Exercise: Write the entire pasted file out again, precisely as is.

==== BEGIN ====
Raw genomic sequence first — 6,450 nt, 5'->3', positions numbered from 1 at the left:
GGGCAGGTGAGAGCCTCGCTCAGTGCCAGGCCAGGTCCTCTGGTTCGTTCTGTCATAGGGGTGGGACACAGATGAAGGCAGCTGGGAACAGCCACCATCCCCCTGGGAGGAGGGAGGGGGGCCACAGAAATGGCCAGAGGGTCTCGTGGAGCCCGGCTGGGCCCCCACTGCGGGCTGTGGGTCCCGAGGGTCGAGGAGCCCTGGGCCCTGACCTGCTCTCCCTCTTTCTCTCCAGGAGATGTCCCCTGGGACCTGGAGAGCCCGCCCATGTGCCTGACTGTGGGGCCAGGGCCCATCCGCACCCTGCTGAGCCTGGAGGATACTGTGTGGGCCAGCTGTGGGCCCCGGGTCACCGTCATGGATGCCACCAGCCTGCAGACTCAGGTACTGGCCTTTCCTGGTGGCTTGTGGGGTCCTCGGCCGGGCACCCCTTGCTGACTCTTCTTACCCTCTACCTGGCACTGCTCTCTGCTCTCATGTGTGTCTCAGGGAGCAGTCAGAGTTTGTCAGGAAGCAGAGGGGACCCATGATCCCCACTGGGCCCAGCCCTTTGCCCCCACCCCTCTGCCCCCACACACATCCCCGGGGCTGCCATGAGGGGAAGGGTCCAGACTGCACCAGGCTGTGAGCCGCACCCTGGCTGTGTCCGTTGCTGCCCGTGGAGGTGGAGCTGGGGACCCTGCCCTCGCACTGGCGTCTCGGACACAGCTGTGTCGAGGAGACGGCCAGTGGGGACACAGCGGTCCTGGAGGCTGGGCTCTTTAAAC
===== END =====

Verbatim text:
Raw genomic sequence first — 6,450 nt, 5'->3', positions numbered from 1 at the left:
GGGCAGGTGAGAGCCTCGCTCAGTGCCAGGCCAGGTCCTCTGGTTCGTTCTGTCATAGGGGTGGGACACAGATGAAGGCAGCTGGGAACAGCCACCATCCCCCTGGGAGGAGGGAGGGGGGCCACAGAAATGGCCAGAGGGTCTCGTGGAGCCCGGCTGGGCCCCCACTGCGGGCTGTGGGTCCCGAGGGTCGAGGAGCCCTGGGCCCTGACCTGCTCTCCCTCTTTCTCTCCAGGAGATGTCCCCTGGGACCTGGAGAGCCCGCCCATGTGCCTGACTGTGGGGCCAGGGCCCATCCGCACCCTGCTGAGCCTGGAGGATACTGTGTGGGCCAGCTGTGGGCCCCGGGTCACCGTCATGGATGCCACCAGCCTGCAGACTCAGGTACTGGCCTTTCCTGGTGGCTTGTGGGGTCCTCGGCCGGGCACCCCTTGCTGACTCTTCTTACCCTCTACCTGGCACTGCTCTCTGCTCTCATGTGTGTCTCAGGGAGCAGTCAGAGTTTGTCAGGAAGCAGAGGGGACCCATGATCCCCACTGGGCCCAGCCCTTTGCCCCCACCCCTCTGCCCCCACACACATCCCCGGGGCTGCCATGAGGGGAAGGGTCCAGACTGCACCAGGCTGTGAGCCGCACCCTGGCTGTGTCCGTTGCTGCCCGTGGAGGTGGAGCTGGGGACCCTGCCCTCGCACTGGCGTCTCGGACACAGCTGTGTCGAGGAGACGGCCAGTGGGGACACAGCGGTCCTGGAGGCTGGGCTCTTTAAAC